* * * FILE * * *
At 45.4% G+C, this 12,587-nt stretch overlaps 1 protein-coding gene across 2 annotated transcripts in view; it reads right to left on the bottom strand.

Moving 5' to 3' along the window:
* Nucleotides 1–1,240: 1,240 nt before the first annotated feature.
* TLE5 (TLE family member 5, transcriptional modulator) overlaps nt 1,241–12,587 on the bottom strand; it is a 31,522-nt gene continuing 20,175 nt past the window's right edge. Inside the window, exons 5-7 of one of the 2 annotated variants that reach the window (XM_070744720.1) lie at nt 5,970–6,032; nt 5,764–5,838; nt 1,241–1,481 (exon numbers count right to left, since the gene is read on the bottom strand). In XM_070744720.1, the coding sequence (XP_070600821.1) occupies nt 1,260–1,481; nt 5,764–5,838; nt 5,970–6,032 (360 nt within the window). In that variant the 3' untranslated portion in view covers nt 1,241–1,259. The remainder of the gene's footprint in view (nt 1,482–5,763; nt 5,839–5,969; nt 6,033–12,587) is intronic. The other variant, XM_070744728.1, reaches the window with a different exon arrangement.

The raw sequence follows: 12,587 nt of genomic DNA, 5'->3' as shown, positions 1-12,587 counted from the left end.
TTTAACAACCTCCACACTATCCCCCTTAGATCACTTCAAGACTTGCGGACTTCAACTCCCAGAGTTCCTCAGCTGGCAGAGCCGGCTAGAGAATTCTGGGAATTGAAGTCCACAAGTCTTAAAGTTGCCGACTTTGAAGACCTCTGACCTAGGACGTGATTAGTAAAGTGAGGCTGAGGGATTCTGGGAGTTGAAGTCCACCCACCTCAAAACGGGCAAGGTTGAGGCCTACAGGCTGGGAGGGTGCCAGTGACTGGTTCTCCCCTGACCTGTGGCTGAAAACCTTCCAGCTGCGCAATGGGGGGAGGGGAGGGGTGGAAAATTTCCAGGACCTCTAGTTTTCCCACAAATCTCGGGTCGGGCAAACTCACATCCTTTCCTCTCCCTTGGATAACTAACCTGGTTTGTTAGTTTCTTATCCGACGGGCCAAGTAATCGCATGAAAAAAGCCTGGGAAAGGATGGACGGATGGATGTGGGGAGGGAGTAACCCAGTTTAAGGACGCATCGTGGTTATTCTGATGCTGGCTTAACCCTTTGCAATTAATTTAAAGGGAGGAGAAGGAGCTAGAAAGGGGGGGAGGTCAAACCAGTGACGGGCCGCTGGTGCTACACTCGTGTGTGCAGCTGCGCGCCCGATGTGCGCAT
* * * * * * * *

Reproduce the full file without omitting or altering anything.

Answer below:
At 45.4% G+C, this 12,587-nt stretch overlaps 1 protein-coding gene across 2 annotated transcripts in view; it reads right to left on the bottom strand.

Moving 5' to 3' along the window:
* Nucleotides 1–1,240: 1,240 nt before the first annotated feature.
* TLE5 (TLE family member 5, transcriptional modulator) overlaps nt 1,241–12,587 on the bottom strand; it is a 31,522-nt gene continuing 20,175 nt past the window's right edge. Inside the window, exons 5-7 of one of the 2 annotated variants that reach the window (XM_070744720.1) lie at nt 5,970–6,032; nt 5,764–5,838; nt 1,241–1,481 (exon numbers count right to left, since the gene is read on the bottom strand). In XM_070744720.1, the coding sequence (XP_070600821.1) occupies nt 1,260–1,481; nt 5,764–5,838; nt 5,970–6,032 (360 nt within the window). In that variant the 3' untranslated portion in view covers nt 1,241–1,259. The remainder of the gene's footprint in view (nt 1,482–5,763; nt 5,839–5,969; nt 6,033–12,587) is intronic. The other variant, XM_070744728.1, reaches the window with a different exon arrangement.

The raw sequence follows: 12,587 nt of genomic DNA, 5'->3' as shown, positions 1-12,587 counted from the left end.
TTTAACAACCTCCACACTATCCCCCTTAGATCACTTCAAGACTTGCGGACTTCAACTCCCAGAGTTCCTCAGCTGGCAGAGCCGGCTAGAGAATTCTGGGAATTGAAGTCCACAAGTCTTAAAGTTGCCGACTTTGAAGACCTCTGACCTAGGACGTGATTAGTAAAGTGAGGCTGAGGGATTCTGGGAGTTGAAGTCCACCCACCTCAAAACGGGCAAGGTTGAGGCCTACAGGCTGGGAGGGTGCCAGTGACTGGTTCTCCCCTGACCTGTGGCTGAAAACCTTCCAGCTGCGCAATGGGGGGAGGGGAGGGGTGGAAAATTTCCAGGACCTCTAGTTTTCCCACAAATCTCGGGTCGGGCAAACTCACATCCTTTCCTCTCCCTTGGATAACTAACCTGGTTTGTTAGTTTCTTATCCGACGGGCCAAGTAATCGCATGAAAAAAGCCTGGGAAAGGATGGACGGATGGATGTGGGGAGGGAGTAACCCAGTTTAAGGACGCATCGTGGTTATTCTGATGCTGGCTTAACCCTTTGCAATTAATTTAAAGGGAGGAGAAGGAGCTAGAAAGGGGGGGAGGTCAAACCAGTGACGGGCCGCTGGTGCTACACTCGTGTGTGCAGCTGCGCGCCCGATGTGCGCAT